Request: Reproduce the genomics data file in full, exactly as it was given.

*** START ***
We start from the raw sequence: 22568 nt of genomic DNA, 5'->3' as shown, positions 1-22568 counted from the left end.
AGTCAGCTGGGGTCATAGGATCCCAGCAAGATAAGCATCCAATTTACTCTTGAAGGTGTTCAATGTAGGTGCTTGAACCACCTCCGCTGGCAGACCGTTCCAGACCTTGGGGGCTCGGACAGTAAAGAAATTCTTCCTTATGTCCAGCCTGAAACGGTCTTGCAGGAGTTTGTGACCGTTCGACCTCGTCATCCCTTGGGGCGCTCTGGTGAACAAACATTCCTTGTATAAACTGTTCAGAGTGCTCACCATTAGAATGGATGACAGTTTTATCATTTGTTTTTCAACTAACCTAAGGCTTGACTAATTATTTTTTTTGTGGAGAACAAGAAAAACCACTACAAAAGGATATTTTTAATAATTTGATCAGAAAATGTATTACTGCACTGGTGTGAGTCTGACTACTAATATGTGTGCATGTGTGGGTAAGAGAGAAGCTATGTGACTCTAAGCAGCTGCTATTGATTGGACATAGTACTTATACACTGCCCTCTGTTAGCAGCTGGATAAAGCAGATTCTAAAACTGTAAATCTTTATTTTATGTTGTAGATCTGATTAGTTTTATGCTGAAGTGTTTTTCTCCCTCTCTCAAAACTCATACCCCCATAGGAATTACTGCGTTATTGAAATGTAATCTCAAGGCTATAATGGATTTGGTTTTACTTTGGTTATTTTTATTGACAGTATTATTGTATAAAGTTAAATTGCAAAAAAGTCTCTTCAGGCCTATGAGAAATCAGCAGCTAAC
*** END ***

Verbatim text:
We start from the raw sequence: 22568 nt of genomic DNA, 5'->3' as shown, positions 1-22568 counted from the left end.
AGTCAGCTGGGGTCATAGGATCCCAGCAAGATAAGCATCCAATTTACTCTTGAAGGTGTTCAATGTAGGTGCTTGAACCACCTCCGCTGGCAGACCGTTCCAGACCTTGGGGGCTCGGACAGTAAAGAAATTCTTCCTTATGTCCAGCCTGAAACGGTCTTGCAGGAGTTTGTGACCGTTCGACCTCGTCATCCCTTGGGGCGCTCTGGTGAACAAACATTCCTTGTATAAACTGTTCAGAGTGCTCACCATTAGAATGGATGACAGTTTTATCATTTGTTTTTCAACTAACCTAAGGCTTGACTAATTATTTTTTTTGTGGAGAACAAGAAAAACCACTACAAAAGGATATTTTTAATAATTTGATCAGAAAATGTATTACTGCACTGGTGTGAGTCTGACTACTAATATGTGTGCATGTGTGGGTAAGAGAGAAGCTATGTGACTCTAAGCAGCTGCTATTGATTGGACATAGTACTTATACACTGCCCTCTGTTAGCAGCTGGATAAAGCAGATTCTAAAACTGTAAATCTTTATTTTATGTTGTAGATCTGATTAGTTTTATGCTGAAGTGTTTTTCTCCCTCTCTCAAAACTCATACCCCCATAGGAATTACTGCGTTATTGAAATGTAATCTCAAGGCTATAATGGATTTGGTTTTACTTTGGTTATTTTTATTGACAGTATTATTGTATAAAGTTAAATTGCAAAAAAGTCTCTTCAGGCCTATGAGAAATCAGCAGCTAAC